JOENSUU, Finland (AP) — Armed with needles and a yarn of wool, teams of avid knitters danced Thursday to the deafening sounds of drums beating and guitars slashing at the first-ever Heavy Metal Knitting World Championship in eastern Finland.
With stage names such as Woolfumes, Bunny Bandit and 9″ Needles, the participants shared a simple goal: to showcase their knitting skills while dancing to heavy metal music in the most outlandish way possible.
“It’s ridiculous but it’s so much fun,” said Heather McLaren, an engineering PhD student who traveled from Scotland for a shot at the “world title.” ”When I saw there was a combination of heavy metal and knitting, I thought ‘that’s my niche.'”
The competition took place in a packed square in the small town of Joensuu close to the Russian border. An eclectic group of around 200 people watched the performances, from families with young children and elderly to the less conspicuous heavy metal fans donning leather-jackets and swirling their long hair to the fast-paced rhythm of the music.
A niche musical genre in many countries, heavy metal is more mainstream in Finland, with several bands household names frequently played on the radio. Its popularity grew further in 2006 when the Finnish band Lordi won the Eurovision Song Contest dressed as monsters.
Today, Finland has the highest number of heavy metal bands per capita in the world with over 50 bands per 100,000 people. Even former U.S. President Barack Obama commented on this rich tradition while welcoming his Finnish counterpart to the White House in 2016.
“In Finland it’s very dark in the wintertime, so maybe it’s in our roots. We’re a bit melancholic, like the rhythm,” said Mark Pyykkonen, one of three people judging the competition.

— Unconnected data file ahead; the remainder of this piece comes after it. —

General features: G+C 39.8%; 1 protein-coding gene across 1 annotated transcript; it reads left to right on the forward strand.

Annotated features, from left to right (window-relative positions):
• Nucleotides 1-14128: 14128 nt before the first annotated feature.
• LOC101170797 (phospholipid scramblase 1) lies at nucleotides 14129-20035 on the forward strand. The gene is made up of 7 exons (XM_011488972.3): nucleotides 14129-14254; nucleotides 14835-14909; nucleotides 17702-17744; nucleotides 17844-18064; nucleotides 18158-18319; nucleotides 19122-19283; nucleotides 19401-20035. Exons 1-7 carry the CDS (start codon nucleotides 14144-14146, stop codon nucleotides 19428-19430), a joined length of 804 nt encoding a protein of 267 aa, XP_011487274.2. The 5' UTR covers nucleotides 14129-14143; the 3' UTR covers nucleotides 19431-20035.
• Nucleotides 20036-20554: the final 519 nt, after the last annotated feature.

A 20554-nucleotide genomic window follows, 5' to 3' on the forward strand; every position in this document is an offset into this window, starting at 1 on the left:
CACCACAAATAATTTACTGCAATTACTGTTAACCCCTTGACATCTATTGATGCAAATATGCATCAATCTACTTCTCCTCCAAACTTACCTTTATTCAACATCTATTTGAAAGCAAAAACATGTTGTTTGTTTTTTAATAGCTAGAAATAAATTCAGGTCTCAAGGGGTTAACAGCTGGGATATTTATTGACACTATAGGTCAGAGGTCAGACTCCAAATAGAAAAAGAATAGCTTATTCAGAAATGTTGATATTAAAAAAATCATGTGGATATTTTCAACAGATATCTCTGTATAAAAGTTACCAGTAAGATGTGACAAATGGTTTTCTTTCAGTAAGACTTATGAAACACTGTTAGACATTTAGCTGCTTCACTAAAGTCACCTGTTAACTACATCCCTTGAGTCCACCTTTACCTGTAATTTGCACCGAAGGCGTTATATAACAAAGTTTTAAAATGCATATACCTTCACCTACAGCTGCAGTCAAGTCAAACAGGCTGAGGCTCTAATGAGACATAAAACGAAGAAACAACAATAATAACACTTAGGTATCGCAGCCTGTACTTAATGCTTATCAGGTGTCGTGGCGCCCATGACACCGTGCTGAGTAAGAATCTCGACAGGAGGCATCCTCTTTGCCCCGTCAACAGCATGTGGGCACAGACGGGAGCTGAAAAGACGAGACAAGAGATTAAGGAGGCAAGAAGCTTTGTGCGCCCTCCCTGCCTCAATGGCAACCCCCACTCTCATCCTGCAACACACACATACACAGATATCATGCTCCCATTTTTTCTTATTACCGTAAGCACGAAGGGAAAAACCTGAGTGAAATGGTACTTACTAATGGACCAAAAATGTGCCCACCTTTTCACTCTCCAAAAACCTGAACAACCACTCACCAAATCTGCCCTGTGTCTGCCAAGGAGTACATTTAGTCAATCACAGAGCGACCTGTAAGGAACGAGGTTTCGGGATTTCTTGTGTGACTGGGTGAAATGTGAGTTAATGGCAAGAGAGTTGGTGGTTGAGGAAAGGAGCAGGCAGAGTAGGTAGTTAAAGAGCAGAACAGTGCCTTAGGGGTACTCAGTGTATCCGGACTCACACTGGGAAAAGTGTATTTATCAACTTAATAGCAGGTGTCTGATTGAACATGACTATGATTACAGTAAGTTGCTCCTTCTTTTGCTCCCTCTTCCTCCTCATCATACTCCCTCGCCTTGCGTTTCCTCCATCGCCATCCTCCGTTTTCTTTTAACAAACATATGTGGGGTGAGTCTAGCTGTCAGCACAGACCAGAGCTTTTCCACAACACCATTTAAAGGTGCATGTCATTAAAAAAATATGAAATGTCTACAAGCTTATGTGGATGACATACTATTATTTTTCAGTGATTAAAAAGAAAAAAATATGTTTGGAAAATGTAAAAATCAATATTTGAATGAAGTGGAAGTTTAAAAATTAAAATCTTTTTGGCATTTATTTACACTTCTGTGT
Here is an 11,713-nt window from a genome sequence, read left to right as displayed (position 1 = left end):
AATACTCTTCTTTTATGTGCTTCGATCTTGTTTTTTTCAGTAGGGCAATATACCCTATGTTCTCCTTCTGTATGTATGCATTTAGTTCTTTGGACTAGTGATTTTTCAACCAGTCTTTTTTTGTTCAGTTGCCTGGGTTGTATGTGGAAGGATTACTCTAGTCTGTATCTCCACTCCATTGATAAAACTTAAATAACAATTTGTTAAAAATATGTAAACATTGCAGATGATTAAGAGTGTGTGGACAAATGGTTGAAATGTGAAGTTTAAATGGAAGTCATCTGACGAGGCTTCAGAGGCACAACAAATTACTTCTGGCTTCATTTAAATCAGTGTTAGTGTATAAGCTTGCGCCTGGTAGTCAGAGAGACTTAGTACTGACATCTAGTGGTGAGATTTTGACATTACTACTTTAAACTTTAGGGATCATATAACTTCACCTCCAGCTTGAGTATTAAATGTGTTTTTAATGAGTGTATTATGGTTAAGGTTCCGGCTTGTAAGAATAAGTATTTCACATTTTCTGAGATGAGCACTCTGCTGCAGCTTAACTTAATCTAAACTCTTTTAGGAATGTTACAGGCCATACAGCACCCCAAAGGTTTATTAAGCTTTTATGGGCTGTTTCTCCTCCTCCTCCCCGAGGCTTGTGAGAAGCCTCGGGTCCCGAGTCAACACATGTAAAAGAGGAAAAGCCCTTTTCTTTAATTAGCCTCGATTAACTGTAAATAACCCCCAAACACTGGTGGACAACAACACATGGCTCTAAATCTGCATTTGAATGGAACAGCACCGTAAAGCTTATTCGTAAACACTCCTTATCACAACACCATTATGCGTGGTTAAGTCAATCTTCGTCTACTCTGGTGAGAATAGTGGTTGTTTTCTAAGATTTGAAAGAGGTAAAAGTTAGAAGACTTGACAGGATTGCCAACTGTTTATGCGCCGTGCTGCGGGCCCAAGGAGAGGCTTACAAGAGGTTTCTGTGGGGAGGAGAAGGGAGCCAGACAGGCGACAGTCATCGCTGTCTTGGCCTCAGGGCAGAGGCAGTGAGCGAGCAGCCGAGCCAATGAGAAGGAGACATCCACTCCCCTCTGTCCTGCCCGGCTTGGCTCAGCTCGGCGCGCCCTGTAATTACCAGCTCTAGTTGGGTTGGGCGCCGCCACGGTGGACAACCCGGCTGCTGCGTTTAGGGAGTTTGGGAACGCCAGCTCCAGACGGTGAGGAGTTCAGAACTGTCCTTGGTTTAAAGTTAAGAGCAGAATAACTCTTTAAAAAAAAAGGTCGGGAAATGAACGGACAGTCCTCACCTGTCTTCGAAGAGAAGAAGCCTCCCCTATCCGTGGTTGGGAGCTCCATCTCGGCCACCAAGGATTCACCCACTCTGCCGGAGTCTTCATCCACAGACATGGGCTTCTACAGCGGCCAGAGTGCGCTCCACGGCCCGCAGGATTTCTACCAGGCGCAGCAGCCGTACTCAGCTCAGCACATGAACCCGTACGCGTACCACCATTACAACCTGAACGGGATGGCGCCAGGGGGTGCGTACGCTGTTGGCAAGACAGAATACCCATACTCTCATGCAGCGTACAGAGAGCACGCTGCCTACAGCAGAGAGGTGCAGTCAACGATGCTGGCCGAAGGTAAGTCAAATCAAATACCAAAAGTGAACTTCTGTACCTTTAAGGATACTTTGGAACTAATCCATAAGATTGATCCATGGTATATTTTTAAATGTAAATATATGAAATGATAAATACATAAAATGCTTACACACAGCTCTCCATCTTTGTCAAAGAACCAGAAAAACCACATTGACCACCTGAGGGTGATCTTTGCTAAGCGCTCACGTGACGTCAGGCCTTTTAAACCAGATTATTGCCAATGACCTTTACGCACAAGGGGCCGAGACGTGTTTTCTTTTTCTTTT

While combining heavy metal music with knitting might not seem an obvious match, the organizers say it’s similar to other unusual events in Finland, such as world championships in air guitar, swamp soccer, and wife carrying — Finnish ways of goofing around and making the most of the long summer nights in these northern latitudes.
“We have such dark and long winters,” said Mari Karjalainen, one of the founders of the event. “This really gives us lots of time to plan for our short summers and come up with silly ideas.”
Thursday’s competition saw participants from nine countries, including the United States, Japan, and Russia, put on inspired performances full of theatrics, passion and drama and the jury struggled to agree upon a winner.
Finally, it was a Japanese performance by the five-person Giga Body Metal team that clinched the title with a show featuring crazy sumo wrestlers and a man dressed in a traditional Japanese kimono.
“It’s a great release,” said Elise Schut, a 35-year-old nurse from Michigan who performed with her 71-year-old mother and 64-year-old family friend, Beth Everson, who added that “knitting is such a meditative activity but now it’s energetic and heart pumping.”
After the success and fun of this first championship, the organizers announced they would repeat it next summer, adding Heavy Metal Knitting to the already long list of weird and yet hilarious Finland summer gatherings.
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